(Masterpieces of American Literature)

“My House” is the title poem of Giovanni’s 1972 book of poems and concludes the collection with a forthright statement of the poet’s freedom to live by her own rules. Furthermore, she is willing and capable of accepting the responsibilities for her choices, as is clear when Giovanni asserts that “i run the kitchen/ and i can stand the heat.”

On the surface, “My House” seems to be hodge-podge, a haphazard collection of comments on everything from love to individuality to the inadequacy of the English language to express emotions. A more careful reading, however, uncovers a more conscious blend of seeming incongruent parts, akin to the quilting motif used in the poem, into a bold statement of independence. This concern for individual worth and self-expression that characterizes the poems in My House becomes even more pronounced in subsequent works, For example, in “My House,” Giovanni adopts a stance shared by many later feminists, that of challenging the idea of the male as name-giver. This challenge is evident when the speaker asserts:

i mean it’s my houseand i want to fry pork chopsand bake sweet potatoesand call them yams.

Precisely put, since this is her house, she will accept no compromise; thus, she asserts the validity of a female name-giver, and, by extension, the validity of an Afrocentric perspective in American culture (varieties of what are commonly called “sweet potatoes” in American culture are known as “yams” in African cultures). Here again, Giovanni offers a revolutionary interpretation of black life in the United States. She underscores this interpretation emphatically as she vows to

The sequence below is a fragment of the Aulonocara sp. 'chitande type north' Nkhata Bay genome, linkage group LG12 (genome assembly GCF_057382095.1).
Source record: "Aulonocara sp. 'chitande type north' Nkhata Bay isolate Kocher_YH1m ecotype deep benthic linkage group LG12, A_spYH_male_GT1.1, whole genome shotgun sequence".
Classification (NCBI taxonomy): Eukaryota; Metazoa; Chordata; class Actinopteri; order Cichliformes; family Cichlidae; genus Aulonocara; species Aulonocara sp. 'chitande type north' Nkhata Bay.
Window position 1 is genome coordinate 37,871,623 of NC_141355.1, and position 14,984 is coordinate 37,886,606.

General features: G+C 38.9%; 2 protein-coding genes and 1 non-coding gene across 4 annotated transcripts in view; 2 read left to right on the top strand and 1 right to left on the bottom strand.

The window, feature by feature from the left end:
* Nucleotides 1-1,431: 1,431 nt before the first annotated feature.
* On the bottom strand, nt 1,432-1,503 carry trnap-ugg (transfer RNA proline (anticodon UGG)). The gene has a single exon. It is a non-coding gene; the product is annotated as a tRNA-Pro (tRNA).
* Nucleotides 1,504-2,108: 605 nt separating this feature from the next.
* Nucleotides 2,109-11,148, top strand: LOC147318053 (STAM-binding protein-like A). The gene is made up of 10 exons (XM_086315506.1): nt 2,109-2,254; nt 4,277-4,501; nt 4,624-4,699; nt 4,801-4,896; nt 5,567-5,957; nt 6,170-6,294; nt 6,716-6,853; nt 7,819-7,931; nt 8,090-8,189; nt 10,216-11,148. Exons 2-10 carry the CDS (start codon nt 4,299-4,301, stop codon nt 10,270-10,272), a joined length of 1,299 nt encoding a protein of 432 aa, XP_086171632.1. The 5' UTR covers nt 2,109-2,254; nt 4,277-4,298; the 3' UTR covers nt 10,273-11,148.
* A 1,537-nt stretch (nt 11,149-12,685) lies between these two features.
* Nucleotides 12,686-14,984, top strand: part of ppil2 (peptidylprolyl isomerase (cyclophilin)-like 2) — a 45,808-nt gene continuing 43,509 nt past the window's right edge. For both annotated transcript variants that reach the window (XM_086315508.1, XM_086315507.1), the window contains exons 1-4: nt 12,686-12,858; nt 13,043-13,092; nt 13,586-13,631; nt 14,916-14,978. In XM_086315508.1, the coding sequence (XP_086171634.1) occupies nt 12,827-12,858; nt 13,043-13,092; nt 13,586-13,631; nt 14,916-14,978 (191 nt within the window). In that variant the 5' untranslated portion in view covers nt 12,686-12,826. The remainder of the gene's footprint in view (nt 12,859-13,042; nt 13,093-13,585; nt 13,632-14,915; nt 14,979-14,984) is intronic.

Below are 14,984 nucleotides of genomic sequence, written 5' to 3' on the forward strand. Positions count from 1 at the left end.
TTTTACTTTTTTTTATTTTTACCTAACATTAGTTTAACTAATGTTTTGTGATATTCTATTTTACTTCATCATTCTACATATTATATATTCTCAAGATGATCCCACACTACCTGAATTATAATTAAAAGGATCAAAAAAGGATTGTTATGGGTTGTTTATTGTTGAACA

smile at old men and callit revolution cause what’s realis really real.

“My House” is one of Giovanni’s most popular poems and shows her at once at her most playful and most serious self.


(Masterpieces of American Literature)

Beason, Tyrone. “Survival of the Baddest: Poet and Activist Nikki Giovanni Keeps Her ’60s Spirit Intact for a New Generation.” The Seattle Times, January 15, 2004, p. C1.

Davis, Arthur P. “The New Poetry of Black Hate.” In Modern Black Poets: A Collection of Critical Essays, edited by Donald B. Gibson. Englewood Cliffs, N.J.: Prentice-Hall, 1973.

Fowler, Virginia C. Nikki Giovanni. New York: Twayne, 1992.

Jago, Carol. Nikki Giovanni in the Classroom: “The Same Ol Danger but a Brand New Pleasure.” Urbana, Ill.: National Council of Teachers of English, 1999.

Josephson, Judith P. Nikki Giovanni: Poet of the People. Berkeley Heights, N.J.: Enslow, 2003.

“Nikki Giovanni.” In Her Words: Diverse Voices in Contemporary Appalachian Women’s Poetry, edited by Felicia Mitchel. Knoxville: University of Tennessee Press, 2002.

Washington, Elsie B. “Nikki Giovanni: Wisdom for All Ages.” Essence 24 (March, 1994): 67.